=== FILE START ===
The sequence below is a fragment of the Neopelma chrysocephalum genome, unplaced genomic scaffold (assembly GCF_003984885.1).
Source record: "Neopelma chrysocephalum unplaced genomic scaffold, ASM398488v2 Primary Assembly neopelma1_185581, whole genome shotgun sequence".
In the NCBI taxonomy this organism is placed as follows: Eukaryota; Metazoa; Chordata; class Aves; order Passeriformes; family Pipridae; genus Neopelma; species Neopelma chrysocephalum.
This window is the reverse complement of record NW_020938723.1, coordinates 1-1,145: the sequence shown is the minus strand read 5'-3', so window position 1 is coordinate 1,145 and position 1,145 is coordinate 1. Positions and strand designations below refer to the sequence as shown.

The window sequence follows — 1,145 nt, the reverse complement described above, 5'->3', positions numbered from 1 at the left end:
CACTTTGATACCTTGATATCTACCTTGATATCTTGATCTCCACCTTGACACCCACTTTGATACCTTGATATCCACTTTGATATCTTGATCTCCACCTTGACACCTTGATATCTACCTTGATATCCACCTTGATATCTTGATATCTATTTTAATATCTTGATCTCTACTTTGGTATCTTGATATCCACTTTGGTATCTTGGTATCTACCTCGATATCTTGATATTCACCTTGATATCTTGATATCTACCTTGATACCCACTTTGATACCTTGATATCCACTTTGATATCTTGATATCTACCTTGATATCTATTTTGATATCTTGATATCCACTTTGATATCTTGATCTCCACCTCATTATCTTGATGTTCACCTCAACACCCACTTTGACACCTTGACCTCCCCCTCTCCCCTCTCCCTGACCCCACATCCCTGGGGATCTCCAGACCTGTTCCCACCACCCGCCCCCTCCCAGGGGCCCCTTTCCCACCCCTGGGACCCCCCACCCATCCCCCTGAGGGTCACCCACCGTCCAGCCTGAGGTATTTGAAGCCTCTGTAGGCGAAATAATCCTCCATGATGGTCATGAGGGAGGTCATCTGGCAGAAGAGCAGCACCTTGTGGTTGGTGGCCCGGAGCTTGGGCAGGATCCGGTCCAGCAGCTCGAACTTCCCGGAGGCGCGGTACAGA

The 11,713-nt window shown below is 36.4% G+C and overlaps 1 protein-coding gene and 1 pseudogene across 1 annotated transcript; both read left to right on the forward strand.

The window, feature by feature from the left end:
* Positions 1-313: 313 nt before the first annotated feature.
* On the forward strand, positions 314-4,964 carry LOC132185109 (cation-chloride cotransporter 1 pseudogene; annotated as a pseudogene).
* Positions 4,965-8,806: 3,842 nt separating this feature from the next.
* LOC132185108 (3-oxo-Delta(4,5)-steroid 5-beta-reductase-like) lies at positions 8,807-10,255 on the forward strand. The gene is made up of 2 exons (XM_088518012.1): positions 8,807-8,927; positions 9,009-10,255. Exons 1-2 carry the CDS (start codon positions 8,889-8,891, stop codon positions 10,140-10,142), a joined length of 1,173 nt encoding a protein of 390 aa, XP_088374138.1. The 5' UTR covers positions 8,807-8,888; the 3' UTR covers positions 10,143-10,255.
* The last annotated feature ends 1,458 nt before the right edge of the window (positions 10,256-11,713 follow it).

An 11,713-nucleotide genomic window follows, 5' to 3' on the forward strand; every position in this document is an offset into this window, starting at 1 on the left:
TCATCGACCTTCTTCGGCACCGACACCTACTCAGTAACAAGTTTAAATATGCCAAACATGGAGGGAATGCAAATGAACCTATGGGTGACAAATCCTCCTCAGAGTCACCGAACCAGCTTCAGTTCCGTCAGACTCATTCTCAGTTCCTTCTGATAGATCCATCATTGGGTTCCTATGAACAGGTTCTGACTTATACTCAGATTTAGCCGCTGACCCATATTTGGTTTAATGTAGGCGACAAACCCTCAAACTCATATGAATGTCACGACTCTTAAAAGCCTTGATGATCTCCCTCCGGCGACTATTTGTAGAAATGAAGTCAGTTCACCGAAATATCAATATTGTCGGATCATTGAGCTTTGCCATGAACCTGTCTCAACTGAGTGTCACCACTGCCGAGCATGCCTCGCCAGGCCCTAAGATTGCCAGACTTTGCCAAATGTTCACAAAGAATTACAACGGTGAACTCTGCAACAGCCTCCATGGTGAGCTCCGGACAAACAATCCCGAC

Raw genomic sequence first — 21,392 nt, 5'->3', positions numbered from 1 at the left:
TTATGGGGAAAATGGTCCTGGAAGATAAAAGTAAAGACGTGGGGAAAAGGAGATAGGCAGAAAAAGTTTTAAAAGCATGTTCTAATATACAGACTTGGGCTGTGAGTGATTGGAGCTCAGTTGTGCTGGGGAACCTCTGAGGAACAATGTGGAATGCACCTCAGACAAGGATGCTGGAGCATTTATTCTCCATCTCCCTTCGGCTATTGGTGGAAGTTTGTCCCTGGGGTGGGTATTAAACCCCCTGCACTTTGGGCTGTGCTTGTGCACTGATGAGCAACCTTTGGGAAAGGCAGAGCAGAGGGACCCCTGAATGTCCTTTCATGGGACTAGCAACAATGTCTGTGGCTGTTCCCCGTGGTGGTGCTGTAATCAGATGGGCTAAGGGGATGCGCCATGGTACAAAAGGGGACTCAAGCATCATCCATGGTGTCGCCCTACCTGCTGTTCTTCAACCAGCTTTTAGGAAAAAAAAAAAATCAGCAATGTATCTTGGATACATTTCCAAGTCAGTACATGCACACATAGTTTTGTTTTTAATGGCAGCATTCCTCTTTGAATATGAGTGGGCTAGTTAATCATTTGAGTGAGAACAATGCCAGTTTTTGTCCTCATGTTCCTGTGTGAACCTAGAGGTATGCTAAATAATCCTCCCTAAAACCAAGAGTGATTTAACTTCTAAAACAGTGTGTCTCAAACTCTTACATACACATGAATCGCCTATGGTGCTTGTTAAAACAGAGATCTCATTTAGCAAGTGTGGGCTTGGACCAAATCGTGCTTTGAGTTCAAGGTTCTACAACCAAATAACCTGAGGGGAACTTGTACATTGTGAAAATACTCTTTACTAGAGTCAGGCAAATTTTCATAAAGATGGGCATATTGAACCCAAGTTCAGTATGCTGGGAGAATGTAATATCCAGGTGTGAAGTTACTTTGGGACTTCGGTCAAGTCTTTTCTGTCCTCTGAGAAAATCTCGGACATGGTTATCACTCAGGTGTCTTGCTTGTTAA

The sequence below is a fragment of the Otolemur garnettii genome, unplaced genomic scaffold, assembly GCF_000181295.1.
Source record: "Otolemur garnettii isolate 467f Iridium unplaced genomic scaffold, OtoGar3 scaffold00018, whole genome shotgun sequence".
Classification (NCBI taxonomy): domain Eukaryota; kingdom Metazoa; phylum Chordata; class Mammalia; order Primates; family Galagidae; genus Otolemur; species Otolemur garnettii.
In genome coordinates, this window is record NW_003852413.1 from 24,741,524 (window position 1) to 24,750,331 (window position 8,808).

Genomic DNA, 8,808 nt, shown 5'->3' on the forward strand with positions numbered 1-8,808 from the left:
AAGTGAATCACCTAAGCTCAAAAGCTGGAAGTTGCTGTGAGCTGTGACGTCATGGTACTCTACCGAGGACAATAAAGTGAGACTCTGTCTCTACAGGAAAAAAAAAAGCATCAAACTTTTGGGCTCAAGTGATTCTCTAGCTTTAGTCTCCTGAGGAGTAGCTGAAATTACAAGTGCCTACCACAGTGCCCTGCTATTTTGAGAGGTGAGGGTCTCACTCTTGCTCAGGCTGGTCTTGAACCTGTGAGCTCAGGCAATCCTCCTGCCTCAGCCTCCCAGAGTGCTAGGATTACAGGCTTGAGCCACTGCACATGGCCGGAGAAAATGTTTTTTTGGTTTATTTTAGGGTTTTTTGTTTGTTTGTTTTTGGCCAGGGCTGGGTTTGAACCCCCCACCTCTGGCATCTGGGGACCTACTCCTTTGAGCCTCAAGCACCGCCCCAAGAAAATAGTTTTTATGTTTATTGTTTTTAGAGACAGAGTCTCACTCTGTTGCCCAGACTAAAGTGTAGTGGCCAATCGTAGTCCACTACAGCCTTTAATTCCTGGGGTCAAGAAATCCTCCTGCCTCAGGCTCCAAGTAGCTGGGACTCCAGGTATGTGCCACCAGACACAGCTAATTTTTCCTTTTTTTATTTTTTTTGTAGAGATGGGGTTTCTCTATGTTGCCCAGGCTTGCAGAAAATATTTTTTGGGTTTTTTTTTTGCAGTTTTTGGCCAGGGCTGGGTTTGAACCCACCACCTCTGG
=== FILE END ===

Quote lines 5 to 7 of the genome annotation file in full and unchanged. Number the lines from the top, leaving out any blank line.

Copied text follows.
The window sequence follows — 1,145 nt, the reverse complement described above, 5'->3', positions numbered from 1 at the left end:
CACTTTGATACCTTGATATCTACCTTGATATCTTGATCTCCACCTTGACACCCACTTTGATACCTTGATATCCACTTTGATATCTTGATCTCCACCTTGACACCTTGATATCTACCTTGATATCCACCTTGATATCTTGATATCTATTTTAATATCTTGATCTCTACTTTGGTATCTTGATATCCACTTTGGTATCTTGGTATCTACCTCGATATCTTGATATTCACCTTGATATCTTGATATCTACCTTGATACCCACTTTGATACCTTGATATCCACTTTGATATCTTGATATCTACCTTGATATCTATTTTGATATCTTGATATCCACTTTGATATCTTGATCTCCACCTCATTATCTTGATGTTCACCTCAACACCCACTTTGACACCTTGACCTCCCCCTCTCCCCTCTCCCTGACCCCACATCCCTGGGGATCTCCAGACCTGTTCCCACCACCCGCCCCCTCCCAGGGGCCCCTTTCCCACCCCTGGGACCCCCCACCCATCCCCCTGAGGGTCACCCACCGTCCAGCCTGAGGTATTTGAAGCCTCTGTAGGCGAAATAATCCTCCATGATGGTCATGAGGGAGGTCATCTGGCAGAAGAGCAGCACCTTGTGGTTGGTGGCCCGGAGCTTGGGCAGGATCCGGTCCAGCAGCTCGAACTTCCCGGAGGCGCGGTACAGA

The 11,713-nt window shown below is 36.4% G+C and overlaps 1 protein-coding gene and 1 pseudogene across 1 annotated transcript; both read left to right on the forward strand.